Peopling Skilled International Migration: Indian Doctors in the UK

Peopling Skilled International Migration: Indian Doctors in the UK This article uses a case‐study approach in relation to the migration of Indian doctors to the UK in order to illustrate the complexity and multi‐levelled nature of explanations for international migration. It argues that whereas, at the level of discursive consciousness, the movement of Indian doctors to the UK appears an economically driven and shapedphenomenon akin to other examples of highly skilled international migration, when the practical consciousness of participants is investigated through qualitative methods, the migration can also be seen as a cultural and social phenomenon. Although migrants move to “better themselves”, they also make choices based on factors such as the kind of novels they read as children or “taken for granted” familial obligations rooted in the everyday life of their culture. http://www.deepdyve.com/assets/images/DeepDyve-Logo-lg.png International Migration Wiley

Peopling Skilled International Migration: Indian Doctors in the UK

International Migration, Volume 38 (1) – Mar 1, 2000

Loading next page...
 
/lp/wiley/peopling-skilled-international-migration-indian-doctors-in-the-uk-1iuodrjmXc
Publisher
Wiley
Copyright
2000 International Organization for Migration
ISSN
0020-7985
eISSN
1468-2435
DOI
10.1111/1468-2435.00100
Publisher site
See Article on Publisher Site

Abstract

This article uses a case‐study approach in relation to the migration of Indian doctors to the UK in order to illustrate the complexity and multi‐levelled nature of explanations for international migration. It argues that whereas, at the level of discursive consciousness, the movement of Indian doctors to the UK appears an economically driven and shapedphenomenon akin to other examples of highly skilled international migration, when the practical consciousness of participants is investigated through qualitative methods, the migration can also be seen as a cultural and social phenomenon. Although migrants move to “better themselves”, they also make choices based on factors such as the kind of novels they read as children or “taken for granted” familial obligations rooted in the everyday life of their culture.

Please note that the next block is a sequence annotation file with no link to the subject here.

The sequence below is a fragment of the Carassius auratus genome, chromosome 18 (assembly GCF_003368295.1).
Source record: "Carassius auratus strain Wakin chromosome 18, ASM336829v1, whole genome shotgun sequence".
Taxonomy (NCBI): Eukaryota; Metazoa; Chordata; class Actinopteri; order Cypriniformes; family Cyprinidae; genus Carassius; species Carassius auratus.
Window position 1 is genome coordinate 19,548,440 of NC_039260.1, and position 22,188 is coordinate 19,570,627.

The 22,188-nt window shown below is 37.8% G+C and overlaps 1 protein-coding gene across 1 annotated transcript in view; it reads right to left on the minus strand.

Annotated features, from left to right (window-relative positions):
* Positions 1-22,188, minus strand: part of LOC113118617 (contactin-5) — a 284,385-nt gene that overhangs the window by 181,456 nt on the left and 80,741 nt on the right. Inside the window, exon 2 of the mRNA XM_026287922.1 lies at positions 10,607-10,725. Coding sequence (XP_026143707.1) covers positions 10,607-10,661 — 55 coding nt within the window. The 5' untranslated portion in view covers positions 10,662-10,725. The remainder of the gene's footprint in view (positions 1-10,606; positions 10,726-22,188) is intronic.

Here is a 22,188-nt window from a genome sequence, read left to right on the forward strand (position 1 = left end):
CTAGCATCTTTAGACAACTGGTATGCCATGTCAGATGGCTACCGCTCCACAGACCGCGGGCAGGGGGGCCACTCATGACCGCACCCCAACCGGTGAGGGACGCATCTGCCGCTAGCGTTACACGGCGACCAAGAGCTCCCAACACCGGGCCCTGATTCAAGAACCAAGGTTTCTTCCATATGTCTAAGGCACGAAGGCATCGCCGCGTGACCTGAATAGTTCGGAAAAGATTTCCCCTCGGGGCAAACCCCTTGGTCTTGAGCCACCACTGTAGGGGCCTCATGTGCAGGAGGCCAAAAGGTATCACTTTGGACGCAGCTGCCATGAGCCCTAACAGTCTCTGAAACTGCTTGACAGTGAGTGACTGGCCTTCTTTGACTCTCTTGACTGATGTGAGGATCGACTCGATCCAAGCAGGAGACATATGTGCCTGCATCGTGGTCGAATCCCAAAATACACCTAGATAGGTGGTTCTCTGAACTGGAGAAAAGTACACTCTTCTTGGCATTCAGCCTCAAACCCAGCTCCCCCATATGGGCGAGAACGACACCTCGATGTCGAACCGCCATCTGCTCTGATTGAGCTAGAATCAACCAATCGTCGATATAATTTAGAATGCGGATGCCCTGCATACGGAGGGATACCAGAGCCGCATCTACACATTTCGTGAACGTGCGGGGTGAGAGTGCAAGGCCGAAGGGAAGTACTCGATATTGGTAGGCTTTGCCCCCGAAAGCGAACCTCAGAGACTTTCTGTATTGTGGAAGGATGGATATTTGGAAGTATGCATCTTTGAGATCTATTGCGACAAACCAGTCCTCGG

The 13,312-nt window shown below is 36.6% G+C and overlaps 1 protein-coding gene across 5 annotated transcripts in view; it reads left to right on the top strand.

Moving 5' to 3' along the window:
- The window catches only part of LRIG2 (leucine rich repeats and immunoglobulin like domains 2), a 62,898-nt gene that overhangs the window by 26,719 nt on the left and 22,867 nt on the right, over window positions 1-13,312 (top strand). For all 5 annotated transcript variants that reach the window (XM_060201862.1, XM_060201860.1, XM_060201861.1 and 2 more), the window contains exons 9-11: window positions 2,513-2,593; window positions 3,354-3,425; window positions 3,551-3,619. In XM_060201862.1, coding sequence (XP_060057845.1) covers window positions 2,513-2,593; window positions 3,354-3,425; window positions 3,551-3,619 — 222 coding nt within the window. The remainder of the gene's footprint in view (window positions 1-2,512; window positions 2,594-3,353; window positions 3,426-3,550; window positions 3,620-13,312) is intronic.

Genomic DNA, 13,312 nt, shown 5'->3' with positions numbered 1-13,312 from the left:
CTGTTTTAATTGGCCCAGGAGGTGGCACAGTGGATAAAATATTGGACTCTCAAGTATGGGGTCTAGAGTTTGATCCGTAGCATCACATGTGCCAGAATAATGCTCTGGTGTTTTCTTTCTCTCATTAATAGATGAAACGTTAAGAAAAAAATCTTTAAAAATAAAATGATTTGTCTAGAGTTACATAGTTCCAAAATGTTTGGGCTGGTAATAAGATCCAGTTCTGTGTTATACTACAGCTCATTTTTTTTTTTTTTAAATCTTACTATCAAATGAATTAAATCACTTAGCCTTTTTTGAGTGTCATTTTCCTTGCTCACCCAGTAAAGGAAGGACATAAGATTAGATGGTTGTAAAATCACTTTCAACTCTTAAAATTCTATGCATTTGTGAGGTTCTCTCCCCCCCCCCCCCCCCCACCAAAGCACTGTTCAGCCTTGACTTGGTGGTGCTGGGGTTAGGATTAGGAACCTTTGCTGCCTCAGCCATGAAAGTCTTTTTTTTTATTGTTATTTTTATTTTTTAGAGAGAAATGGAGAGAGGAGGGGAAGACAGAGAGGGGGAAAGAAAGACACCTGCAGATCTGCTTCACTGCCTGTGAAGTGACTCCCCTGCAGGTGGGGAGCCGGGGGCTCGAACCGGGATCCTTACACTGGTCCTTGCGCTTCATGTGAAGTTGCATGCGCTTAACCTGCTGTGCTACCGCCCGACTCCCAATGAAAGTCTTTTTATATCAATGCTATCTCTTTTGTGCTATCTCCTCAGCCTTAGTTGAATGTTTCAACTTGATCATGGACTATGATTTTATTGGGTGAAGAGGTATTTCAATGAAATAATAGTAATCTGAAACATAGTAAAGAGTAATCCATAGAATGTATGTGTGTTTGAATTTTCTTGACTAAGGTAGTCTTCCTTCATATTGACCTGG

Journal

International MigrationWiley

Published: Mar 1, 2000

There are no references for this article.

You’re reading a free preview. Subscribe to read the entire article.


DeepDyve is your
personal research library

It’s your single place to instantly
discover and read the research
that matters to you.

Enjoy affordable access to
over 18 million articles from more than
15,000 peer-reviewed journals.

All for just $49/month

Explore the DeepDyve Library

Search

Query the DeepDyve database, plus search all of PubMed and Google Scholar seamlessly

Organize

Save any article or search result from DeepDyve, PubMed, and Google Scholar... all in one place.

Access

Get unlimited, online access to over 18 million full-text articles from more than 15,000 scientific journals.

Your journals are on DeepDyve

Read from thousands of the leading scholarly journals from SpringerNature, Wiley-Blackwell, Oxford University Press and more.

All the latest content is available, no embargo periods.

See the journals in your area

DeepDyve

Freelancer

DeepDyve

Pro

Price

FREE

$49/month
$360/year

Save searches from
Google Scholar,
PubMed

Create folders to
organize your research

Export folders, citations

Read DeepDyve articles

Abstract access only

Unlimited access to over
18 million full-text articles

Print

20 pages / month

PDF Discount

20% off